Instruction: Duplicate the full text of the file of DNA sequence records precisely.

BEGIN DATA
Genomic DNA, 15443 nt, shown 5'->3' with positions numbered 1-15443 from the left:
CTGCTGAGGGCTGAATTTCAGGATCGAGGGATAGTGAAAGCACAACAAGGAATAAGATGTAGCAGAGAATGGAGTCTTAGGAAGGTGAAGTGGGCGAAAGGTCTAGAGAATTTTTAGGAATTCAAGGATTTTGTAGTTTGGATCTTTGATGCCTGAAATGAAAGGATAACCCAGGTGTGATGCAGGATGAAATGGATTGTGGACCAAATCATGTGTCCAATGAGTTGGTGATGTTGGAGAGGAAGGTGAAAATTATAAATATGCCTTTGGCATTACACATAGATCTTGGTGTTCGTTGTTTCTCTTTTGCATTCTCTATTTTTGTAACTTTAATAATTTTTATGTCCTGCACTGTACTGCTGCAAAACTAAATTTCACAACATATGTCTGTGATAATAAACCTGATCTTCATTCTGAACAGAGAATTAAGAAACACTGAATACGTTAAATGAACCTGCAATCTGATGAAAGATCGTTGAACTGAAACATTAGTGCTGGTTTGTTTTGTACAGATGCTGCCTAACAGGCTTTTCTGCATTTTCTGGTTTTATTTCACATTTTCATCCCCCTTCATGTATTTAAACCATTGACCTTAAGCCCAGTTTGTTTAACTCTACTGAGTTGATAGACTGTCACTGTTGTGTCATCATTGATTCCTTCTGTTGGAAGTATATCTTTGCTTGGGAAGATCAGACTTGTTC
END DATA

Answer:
Genomic DNA, 15443 nt, shown 5'->3' with positions numbered 1-15443 from the left:
CTGCTGAGGGCTGAATTTCAGGATCGAGGGATAGTGAAAGCACAACAAGGAATAAGATGTAGCAGAGAATGGAGTCTTAGGAAGGTGAAGTGGGCGAAAGGTCTAGAGAATTTTTAGGAATTCAAGGATTTTGTAGTTTGGATCTTTGATGCCTGAAATGAAAGGATAACCCAGGTGTGATGCAGGATGAAATGGATTGTGGACCAAATCATGTGTCCAATGAGTTGGTGATGTTGGAGAGGAAGGTGAAAATTATAAATATGCCTTTGGCATTACACATAGATCTTGGTGTTCGTTGTTTCTCTTTTGCATTCTCTATTTTTGTAACTTTAATAATTTTTATGTCCTGCACTGTACTGCTGCAAAACTAAATTTCACAACATATGTCTGTGATAATAAACCTGATCTTCATTCTGAACAGAGAATTAAGAAACACTGAATACGTTAAATGAACCTGCAATCTGATGAAAGATCGTTGAACTGAAACATTAGTGCTGGTTTGTTTTGTACAGATGCTGCCTAACAGGCTTTTCTGCATTTTCTGGTTTTATTTCACATTTTCATCCCCCTTCATGTATTTAAACCATTGACCTTAAGCCCAGTTTGTTTAACTCTACTGAGTTGATAGACTGTCACTGTTGTGTCATCATTGATTCCTTCTGTTGGAAGTATATCTTTGCTTGGGAAGATCAGACTTGTTC